• My problems come with splitting up the racing between two networks on Versus and ABC.  It creates continuity problems for viewers.  Ideally, it would be ingrained into viewer's heads, "It's Sunday afternoon.  I should flip to Versus, as they'll have the IndyCar race on."  That doesn't happen when you spend the summer flipping viewers from ABC to Versus.

  • Versus dictating race times.

    • It makes no sense to start the Chicagoland race at 9 p.m. CT because of UFC fighting.  Yes, Versus presents better coverage, but the first priority of any IndyCar event needs to be the fans who attend the race.  That was ridiculous.  The IndyCar Series needs to be able to step in and say when a race needs to start to get the optimum amount of fans at the track itself, then worry about TV ratings.  A balance can be found between the two and needs to be struck so as to reward both fans at the race and those watching on TV.

  • The Open.

    • Seriously, Transformers?  Versus can do better.

  • Commercials.

    • Need more.  Make Izod create more than one or two ads for an entire season.  Same goes for Peak.  On the plus side, I was brainwashed into buying some sort of garden accessory I will never use.

  • NO ESPN.

    • IndyCar lost a place at the bottom of the ESPN ticker.  You had to wait for the 'Auto' category to come up, where the IndyCar winner would be announced next to the Formula 1 winner.  Unless a race was on ABC, you could just about count on the race not receiving coverage on SportsCenter.  That needs to change, and being on a network would aid that.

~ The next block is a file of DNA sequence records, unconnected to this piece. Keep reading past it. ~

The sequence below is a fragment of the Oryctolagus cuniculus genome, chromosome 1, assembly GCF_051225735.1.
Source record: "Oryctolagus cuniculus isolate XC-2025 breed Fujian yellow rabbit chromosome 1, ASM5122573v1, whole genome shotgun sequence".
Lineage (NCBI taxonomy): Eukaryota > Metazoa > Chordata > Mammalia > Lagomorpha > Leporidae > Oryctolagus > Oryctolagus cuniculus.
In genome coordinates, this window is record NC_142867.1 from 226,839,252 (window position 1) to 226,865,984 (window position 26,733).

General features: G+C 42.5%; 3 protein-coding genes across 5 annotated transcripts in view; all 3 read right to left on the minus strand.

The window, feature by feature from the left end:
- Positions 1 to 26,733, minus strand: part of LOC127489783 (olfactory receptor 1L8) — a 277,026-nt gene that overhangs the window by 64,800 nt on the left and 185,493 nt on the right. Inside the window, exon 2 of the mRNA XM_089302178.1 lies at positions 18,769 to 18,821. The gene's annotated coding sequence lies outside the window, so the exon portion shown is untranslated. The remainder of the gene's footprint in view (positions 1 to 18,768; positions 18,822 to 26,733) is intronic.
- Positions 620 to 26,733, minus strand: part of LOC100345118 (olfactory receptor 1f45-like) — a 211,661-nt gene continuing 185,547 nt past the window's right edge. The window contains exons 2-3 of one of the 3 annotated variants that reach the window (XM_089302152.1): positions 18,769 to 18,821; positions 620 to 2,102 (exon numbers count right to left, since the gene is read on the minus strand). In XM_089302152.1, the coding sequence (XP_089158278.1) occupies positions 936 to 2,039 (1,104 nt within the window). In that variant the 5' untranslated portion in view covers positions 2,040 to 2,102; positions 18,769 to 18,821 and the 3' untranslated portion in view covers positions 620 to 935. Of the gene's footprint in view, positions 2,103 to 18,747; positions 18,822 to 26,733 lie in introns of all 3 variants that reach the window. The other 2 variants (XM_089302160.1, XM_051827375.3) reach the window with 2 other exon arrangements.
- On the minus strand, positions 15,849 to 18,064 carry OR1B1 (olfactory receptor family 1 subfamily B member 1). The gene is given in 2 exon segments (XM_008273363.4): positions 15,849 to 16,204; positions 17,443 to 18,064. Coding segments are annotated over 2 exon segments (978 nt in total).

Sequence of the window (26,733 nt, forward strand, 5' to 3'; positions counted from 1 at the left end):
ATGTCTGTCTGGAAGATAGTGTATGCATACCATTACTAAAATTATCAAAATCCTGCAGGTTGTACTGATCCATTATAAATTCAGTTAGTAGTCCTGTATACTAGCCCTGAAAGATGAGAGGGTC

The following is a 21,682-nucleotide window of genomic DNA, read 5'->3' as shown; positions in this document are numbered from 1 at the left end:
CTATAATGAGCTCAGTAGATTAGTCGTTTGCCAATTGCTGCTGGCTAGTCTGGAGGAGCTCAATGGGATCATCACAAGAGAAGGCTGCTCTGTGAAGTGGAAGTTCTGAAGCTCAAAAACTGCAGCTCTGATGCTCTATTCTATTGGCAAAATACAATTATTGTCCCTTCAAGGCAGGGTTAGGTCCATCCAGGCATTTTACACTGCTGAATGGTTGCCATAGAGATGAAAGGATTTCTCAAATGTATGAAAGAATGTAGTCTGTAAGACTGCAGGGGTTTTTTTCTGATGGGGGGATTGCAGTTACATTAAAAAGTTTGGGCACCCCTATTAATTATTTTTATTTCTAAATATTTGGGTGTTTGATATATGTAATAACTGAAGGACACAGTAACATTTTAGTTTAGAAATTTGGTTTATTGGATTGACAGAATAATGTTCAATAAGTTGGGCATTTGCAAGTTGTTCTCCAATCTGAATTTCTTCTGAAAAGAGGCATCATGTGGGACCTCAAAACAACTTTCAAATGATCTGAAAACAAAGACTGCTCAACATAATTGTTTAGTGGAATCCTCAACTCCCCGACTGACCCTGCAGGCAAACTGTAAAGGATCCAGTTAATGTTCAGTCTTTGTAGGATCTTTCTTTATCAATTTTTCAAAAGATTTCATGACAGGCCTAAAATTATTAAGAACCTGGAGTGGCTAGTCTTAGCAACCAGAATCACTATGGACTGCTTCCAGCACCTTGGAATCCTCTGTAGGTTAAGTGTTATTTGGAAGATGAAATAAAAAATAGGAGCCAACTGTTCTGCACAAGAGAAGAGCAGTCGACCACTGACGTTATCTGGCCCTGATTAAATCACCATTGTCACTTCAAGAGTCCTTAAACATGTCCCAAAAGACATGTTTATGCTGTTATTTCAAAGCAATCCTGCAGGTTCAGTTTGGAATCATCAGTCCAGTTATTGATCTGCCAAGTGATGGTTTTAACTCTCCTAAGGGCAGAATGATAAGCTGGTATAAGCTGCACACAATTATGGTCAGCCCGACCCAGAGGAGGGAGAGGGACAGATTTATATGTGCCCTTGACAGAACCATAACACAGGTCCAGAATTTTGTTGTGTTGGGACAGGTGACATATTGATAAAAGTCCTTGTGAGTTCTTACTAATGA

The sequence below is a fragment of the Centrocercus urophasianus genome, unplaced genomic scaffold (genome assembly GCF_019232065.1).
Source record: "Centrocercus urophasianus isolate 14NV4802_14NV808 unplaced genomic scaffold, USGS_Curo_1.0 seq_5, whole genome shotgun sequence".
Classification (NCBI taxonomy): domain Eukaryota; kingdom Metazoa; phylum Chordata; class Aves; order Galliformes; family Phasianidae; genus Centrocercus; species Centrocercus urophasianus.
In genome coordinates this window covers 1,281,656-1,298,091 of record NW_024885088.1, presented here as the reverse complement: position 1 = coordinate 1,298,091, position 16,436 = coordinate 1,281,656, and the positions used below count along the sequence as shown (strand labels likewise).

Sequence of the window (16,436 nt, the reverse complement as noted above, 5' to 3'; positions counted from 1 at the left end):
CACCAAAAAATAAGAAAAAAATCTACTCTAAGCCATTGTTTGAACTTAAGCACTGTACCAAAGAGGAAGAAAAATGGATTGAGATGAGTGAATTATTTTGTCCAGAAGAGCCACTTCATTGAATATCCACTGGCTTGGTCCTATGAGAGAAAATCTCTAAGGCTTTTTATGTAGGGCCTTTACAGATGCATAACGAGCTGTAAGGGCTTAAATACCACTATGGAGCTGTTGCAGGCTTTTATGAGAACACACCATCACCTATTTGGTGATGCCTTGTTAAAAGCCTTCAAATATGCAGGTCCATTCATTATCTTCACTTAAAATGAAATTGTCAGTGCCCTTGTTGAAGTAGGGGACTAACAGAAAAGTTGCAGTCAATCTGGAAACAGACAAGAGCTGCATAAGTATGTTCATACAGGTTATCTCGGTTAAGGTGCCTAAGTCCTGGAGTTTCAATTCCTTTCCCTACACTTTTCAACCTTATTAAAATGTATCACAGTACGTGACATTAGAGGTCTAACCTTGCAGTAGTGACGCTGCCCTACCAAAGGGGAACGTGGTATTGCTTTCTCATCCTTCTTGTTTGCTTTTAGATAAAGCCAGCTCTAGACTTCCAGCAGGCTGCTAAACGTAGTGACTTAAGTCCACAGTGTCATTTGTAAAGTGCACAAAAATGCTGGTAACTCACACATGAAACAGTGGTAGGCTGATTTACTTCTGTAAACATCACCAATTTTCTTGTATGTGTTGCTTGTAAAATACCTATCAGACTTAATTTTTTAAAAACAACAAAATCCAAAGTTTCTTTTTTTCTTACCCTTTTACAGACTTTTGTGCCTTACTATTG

With this in mind, what can the IndyCar Series do or look forward to down the road?  Well, it's been rumored that Comcast is looking to buy a share of General Electric, which owns NBC.  Should it happen, Versus could easily provide programming to NBC Sports.

That would allow the IndyCar Series to put all of its broadcasts on one network - NBC.  The only two times the ICS pulled a rating above a 1 was on ABC (Indianapolis, Toronto), so they would be able to generate higher ratings on NBC.  If the pre-and-post-race production quality stayed the same, who would be opposed to putting all 18 races on NBC Sports?

Maybe only the Hulman-George family would object, given their strong relationship with ABC when it comes to the Indianapolis 500.  To be honest, this is an antiquated reason to stick with ABC; the 500 would draw a similar rating on NBC.  Given the fact that NBC could promote the 500 and its IndyCar coverage throughout the golf season (for instance, at the Player's Championship in May), it could increase its rating.